HUNTINGTON, W.Va. (AP) — A group fighting substance use addiction in ground zero of the opioid epidemic in one of West Virginia’s largest cities will receive a $200,000 federal grant.
West Virginia’s U.S. senators announced that Recovery Point of Huntington will receive the funding from the U.S. Department of Health and Human Services. The program offers no-cost services for people with substance use disorder, a press release said.
The grant will specifically help target recidivism among those struggling.
“Every West Virginian has been impacted by the drug epidemic and with over 90,000 overdose deaths, this past year has been the deadliest on record,” Democratic Sen. Joe Manchin said in a statement.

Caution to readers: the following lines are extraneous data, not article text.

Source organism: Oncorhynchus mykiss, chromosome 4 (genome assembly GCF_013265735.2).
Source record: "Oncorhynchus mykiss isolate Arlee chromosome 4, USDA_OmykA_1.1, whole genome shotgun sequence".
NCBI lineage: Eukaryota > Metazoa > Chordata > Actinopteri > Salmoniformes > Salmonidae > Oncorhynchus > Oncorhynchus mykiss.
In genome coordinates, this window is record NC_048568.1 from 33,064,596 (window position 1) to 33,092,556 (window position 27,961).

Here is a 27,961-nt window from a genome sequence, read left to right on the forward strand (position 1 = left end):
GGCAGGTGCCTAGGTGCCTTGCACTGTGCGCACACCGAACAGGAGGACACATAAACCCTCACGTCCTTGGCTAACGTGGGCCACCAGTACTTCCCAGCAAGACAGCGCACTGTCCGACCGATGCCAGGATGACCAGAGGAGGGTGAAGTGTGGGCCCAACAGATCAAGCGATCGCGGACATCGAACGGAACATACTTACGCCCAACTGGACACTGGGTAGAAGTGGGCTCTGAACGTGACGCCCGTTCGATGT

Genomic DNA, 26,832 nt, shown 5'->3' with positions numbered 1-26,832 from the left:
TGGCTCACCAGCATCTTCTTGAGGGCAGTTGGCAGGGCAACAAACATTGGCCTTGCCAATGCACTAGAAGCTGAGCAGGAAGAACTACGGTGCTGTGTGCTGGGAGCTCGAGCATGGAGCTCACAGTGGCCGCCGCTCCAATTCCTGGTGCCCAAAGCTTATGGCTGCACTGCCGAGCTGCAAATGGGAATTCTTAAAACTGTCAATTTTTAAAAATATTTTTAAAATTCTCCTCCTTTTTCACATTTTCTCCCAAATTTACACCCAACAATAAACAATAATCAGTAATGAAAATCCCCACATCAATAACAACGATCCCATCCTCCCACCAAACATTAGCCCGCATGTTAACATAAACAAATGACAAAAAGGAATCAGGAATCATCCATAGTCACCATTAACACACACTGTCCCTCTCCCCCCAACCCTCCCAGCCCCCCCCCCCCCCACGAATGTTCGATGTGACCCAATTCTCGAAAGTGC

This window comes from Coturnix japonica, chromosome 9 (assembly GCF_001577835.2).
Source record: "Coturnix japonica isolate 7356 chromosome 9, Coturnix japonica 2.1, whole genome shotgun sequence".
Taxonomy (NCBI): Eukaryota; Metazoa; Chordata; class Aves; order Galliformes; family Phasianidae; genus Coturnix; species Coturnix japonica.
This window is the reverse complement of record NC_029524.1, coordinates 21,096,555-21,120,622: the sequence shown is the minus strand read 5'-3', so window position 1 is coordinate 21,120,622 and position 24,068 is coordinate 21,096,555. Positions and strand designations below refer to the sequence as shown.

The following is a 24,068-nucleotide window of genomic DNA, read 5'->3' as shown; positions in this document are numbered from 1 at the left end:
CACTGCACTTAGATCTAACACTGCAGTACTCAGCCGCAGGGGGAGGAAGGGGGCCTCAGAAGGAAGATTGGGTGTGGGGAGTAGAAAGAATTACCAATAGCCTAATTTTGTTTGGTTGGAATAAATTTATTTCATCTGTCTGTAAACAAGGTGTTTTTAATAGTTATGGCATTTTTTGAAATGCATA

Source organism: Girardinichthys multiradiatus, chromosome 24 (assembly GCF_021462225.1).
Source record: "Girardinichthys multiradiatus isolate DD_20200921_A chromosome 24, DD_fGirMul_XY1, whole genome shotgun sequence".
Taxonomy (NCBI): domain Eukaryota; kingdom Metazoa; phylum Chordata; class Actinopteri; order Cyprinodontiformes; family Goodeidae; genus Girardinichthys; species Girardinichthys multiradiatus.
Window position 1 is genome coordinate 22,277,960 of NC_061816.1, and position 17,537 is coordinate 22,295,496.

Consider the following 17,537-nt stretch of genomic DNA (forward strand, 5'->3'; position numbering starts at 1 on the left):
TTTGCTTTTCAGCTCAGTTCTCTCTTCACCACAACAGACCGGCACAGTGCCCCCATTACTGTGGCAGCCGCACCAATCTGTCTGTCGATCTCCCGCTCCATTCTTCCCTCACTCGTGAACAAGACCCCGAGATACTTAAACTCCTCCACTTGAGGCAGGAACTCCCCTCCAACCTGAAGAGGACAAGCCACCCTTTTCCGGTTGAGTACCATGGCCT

“Programs like this help give deserving people their lives back, and I look forward to the impact this investment will make in our state,” Republican Sen. Shelley Moore Capito added.
In an ongoing landmark trial, Cabell County and the city of Huntington are arguing that drug distributors AmerisourceBergen Drug Co., Cardinal Health Inc. and McKesson Corp created a “public nuisance” by flooding the area with 80 million opioid doses over eight years and ignoring the signs that the community was being ravaged by addiction.
Attorneys for the suppliers have deflected the blame by arguing suppliers are not responsible for what happens to drugs after they are delivered.